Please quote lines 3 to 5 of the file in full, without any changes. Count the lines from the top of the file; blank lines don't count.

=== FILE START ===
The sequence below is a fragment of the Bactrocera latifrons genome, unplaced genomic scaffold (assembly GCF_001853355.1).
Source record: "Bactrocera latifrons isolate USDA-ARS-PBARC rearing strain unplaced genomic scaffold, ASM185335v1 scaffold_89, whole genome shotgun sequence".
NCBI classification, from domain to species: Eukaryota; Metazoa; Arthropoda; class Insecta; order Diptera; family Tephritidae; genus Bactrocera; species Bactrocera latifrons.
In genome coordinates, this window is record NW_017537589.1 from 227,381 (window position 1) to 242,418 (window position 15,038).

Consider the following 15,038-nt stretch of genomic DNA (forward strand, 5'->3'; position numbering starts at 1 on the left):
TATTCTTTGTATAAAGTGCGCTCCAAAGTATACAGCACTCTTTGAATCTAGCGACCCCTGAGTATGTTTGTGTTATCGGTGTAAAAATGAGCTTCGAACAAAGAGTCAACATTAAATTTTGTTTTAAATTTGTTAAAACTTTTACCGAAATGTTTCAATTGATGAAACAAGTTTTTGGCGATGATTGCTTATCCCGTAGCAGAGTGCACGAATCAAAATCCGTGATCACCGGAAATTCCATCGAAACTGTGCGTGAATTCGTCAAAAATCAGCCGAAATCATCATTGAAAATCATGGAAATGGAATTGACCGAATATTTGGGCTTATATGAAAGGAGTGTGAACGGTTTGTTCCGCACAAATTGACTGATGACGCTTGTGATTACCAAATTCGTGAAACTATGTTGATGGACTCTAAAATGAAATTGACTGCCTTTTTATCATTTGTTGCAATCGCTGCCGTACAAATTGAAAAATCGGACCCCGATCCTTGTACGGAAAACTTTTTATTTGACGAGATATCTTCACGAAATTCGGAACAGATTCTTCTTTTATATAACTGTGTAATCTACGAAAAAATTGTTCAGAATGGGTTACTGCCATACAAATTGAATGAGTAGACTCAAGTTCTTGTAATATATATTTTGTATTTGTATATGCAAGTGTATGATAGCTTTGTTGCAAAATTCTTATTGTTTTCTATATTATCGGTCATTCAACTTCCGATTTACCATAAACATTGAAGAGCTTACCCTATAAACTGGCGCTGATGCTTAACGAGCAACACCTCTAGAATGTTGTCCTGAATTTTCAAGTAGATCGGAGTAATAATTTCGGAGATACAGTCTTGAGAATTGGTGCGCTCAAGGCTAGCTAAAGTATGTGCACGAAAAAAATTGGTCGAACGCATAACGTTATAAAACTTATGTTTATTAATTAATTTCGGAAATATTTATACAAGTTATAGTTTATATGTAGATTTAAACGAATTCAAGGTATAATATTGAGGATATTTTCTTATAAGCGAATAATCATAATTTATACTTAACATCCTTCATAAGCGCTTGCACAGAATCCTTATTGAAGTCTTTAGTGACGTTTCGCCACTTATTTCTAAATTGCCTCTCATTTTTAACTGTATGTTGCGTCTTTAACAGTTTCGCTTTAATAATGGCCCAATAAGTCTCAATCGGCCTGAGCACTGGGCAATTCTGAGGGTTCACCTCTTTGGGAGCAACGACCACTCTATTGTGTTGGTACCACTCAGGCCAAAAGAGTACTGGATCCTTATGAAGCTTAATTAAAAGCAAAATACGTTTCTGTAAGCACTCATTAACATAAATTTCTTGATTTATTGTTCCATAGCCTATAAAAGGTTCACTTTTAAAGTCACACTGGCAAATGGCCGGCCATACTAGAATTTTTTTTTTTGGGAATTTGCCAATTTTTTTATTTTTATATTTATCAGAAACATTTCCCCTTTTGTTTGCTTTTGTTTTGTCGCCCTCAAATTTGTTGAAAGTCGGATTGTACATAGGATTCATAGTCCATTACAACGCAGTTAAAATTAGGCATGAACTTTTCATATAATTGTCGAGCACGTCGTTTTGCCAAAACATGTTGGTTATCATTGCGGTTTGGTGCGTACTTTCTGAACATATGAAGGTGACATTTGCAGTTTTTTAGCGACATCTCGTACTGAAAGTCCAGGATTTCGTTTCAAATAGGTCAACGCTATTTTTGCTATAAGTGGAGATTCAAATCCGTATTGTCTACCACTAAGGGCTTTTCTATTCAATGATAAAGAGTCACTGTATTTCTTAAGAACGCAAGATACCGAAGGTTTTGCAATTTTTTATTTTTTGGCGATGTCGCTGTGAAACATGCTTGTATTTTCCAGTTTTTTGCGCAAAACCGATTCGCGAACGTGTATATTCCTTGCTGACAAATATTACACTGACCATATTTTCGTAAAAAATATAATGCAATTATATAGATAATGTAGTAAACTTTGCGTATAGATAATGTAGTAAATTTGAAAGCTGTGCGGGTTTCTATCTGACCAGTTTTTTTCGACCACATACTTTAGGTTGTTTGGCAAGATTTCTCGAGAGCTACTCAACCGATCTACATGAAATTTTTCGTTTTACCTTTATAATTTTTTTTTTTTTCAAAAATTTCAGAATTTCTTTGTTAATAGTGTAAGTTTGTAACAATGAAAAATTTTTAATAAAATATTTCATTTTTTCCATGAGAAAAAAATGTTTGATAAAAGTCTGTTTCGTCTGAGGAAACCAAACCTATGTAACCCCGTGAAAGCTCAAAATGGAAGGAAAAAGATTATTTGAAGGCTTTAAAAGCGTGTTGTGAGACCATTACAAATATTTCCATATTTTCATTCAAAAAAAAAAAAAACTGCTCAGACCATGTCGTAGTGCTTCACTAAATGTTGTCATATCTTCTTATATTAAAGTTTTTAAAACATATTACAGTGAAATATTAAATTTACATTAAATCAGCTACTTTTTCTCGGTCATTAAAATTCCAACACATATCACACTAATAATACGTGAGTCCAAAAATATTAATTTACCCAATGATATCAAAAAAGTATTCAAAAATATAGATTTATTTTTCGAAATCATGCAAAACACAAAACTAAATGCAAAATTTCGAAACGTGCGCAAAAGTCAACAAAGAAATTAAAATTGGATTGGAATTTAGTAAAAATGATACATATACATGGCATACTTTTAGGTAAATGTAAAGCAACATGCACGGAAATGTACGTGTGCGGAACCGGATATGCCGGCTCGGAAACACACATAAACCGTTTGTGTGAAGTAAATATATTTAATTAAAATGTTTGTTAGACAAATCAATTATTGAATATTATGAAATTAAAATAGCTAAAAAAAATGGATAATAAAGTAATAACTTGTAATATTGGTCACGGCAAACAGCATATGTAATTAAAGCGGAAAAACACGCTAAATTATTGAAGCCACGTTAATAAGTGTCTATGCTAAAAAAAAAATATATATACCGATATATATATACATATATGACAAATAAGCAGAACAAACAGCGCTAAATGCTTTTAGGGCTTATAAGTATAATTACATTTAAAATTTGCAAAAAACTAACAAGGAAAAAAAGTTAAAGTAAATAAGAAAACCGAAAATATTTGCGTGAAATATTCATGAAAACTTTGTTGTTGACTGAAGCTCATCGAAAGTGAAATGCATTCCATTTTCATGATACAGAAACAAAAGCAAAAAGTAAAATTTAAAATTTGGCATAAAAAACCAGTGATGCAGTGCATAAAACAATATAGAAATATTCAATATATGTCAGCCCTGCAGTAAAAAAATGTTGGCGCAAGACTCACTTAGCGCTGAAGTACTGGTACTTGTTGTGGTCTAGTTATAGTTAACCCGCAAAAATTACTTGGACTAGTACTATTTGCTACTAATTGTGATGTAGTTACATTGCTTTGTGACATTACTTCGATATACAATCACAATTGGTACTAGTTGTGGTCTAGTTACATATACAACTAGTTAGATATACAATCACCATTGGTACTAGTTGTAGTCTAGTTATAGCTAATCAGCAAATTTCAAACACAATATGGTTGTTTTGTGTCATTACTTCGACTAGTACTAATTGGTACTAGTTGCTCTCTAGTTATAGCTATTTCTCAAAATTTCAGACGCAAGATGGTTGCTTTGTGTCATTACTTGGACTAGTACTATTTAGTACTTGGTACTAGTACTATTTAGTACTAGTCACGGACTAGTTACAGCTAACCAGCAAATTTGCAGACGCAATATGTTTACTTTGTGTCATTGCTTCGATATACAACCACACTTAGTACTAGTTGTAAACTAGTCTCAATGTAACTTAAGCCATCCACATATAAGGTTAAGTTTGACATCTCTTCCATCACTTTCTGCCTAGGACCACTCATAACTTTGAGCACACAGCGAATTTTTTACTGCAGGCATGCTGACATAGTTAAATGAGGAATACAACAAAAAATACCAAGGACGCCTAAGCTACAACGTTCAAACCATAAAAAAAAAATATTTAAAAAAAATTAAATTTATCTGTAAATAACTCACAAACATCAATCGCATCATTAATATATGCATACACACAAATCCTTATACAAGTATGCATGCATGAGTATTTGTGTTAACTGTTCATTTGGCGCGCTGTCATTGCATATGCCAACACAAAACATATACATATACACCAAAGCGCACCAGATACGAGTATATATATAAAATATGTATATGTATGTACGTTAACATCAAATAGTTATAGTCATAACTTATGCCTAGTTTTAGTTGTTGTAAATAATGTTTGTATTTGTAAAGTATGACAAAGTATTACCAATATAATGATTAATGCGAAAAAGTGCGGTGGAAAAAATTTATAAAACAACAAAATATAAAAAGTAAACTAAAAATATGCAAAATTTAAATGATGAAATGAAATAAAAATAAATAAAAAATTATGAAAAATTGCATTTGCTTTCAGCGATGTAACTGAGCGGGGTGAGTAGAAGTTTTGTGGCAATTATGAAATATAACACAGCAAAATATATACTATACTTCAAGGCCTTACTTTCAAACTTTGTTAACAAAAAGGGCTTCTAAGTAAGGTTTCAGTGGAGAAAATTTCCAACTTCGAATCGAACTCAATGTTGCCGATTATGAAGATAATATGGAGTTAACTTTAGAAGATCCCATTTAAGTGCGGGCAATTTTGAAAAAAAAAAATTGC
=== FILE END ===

NCBI classification, from domain to species: Eukaryota; Metazoa; Arthropoda; class Insecta; order Diptera; family Tephritidae; genus Bactrocera; species Bactrocera latifrons.
In genome coordinates, this window is record NW_017537589.1 from 227,381 (window position 1) to 242,418 (window position 15,038).

Consider the following 15,038-nt stretch of genomic DNA (forward strand, 5'->3'; position numbering starts at 1 on the left):